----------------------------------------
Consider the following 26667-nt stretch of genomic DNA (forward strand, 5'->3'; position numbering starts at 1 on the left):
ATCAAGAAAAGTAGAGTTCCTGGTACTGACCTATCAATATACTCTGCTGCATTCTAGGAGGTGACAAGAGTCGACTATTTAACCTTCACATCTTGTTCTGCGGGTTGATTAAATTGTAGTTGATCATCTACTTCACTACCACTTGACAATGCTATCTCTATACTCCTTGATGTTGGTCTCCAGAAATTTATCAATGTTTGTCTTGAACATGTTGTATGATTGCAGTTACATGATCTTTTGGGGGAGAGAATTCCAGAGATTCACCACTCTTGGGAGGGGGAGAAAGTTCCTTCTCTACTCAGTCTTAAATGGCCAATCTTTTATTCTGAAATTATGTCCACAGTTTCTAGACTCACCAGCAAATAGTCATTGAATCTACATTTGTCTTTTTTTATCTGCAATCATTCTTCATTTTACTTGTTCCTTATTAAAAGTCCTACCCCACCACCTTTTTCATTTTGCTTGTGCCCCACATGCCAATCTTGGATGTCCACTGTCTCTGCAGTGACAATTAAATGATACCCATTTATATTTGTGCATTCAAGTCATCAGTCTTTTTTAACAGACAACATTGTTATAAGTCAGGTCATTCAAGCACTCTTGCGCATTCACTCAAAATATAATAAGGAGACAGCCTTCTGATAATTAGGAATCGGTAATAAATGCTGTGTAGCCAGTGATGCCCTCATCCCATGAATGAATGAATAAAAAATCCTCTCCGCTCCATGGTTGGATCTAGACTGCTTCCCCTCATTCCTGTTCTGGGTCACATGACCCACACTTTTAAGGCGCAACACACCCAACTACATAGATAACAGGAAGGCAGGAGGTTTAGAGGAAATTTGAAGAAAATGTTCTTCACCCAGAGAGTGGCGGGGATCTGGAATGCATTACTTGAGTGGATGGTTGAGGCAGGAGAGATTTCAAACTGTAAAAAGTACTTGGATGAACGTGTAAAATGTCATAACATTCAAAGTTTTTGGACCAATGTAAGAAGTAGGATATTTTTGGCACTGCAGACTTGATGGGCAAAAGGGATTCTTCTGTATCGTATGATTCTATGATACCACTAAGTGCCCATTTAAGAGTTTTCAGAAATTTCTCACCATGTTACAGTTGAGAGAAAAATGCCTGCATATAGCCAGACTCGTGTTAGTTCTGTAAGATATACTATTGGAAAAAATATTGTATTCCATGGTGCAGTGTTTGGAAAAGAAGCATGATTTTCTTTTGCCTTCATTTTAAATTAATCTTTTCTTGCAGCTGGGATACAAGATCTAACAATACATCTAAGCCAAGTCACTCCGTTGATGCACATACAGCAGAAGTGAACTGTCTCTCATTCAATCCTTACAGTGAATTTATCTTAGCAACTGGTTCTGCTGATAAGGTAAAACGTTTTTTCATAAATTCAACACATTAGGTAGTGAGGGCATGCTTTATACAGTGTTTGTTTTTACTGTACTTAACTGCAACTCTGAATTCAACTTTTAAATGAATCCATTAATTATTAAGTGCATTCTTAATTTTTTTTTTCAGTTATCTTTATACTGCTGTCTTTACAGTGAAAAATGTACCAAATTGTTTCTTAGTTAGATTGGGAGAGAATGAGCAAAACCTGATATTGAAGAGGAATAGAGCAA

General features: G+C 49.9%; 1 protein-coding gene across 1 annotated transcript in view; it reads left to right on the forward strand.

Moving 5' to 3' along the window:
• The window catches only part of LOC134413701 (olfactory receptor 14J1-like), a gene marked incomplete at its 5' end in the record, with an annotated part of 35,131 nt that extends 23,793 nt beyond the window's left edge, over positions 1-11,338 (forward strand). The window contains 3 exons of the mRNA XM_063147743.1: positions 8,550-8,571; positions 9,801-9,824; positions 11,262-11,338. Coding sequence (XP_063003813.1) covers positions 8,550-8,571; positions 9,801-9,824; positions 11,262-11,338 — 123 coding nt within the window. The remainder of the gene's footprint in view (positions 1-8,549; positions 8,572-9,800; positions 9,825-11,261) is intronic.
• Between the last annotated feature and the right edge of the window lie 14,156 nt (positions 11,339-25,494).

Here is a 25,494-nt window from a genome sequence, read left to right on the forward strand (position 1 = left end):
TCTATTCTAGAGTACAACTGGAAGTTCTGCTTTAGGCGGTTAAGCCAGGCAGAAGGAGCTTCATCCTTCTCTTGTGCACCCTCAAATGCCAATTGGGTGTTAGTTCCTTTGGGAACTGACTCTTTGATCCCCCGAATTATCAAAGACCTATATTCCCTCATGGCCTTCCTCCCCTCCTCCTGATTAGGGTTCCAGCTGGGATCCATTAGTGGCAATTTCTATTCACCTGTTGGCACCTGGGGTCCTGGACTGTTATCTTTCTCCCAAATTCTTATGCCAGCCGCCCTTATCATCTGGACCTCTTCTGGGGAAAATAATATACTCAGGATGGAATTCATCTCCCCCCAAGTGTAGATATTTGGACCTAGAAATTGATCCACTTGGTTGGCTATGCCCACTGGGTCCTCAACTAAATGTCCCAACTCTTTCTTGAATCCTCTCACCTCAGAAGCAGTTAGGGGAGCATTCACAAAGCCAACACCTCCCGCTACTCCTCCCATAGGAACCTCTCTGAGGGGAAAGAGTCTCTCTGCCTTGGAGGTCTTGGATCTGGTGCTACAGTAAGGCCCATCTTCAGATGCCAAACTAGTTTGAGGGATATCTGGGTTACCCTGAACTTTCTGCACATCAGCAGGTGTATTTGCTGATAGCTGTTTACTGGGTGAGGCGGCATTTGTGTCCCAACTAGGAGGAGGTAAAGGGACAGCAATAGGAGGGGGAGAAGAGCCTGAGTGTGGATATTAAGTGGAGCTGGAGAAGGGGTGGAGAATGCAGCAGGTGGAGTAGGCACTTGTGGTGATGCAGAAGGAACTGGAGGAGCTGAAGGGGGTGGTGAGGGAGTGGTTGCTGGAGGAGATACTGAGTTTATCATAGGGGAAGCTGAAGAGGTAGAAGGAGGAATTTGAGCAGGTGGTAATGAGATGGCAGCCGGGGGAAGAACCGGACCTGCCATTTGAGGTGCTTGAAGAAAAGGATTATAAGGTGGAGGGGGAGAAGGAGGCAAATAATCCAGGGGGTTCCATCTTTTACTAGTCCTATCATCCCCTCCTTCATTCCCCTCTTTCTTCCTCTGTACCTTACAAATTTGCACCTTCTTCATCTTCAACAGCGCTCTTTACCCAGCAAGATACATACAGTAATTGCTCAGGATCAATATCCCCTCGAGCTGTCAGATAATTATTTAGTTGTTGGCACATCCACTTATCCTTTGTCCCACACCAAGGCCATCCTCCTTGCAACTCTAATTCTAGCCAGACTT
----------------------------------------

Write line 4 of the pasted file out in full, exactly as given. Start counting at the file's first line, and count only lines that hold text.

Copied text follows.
Moving 5' to 3' along the window: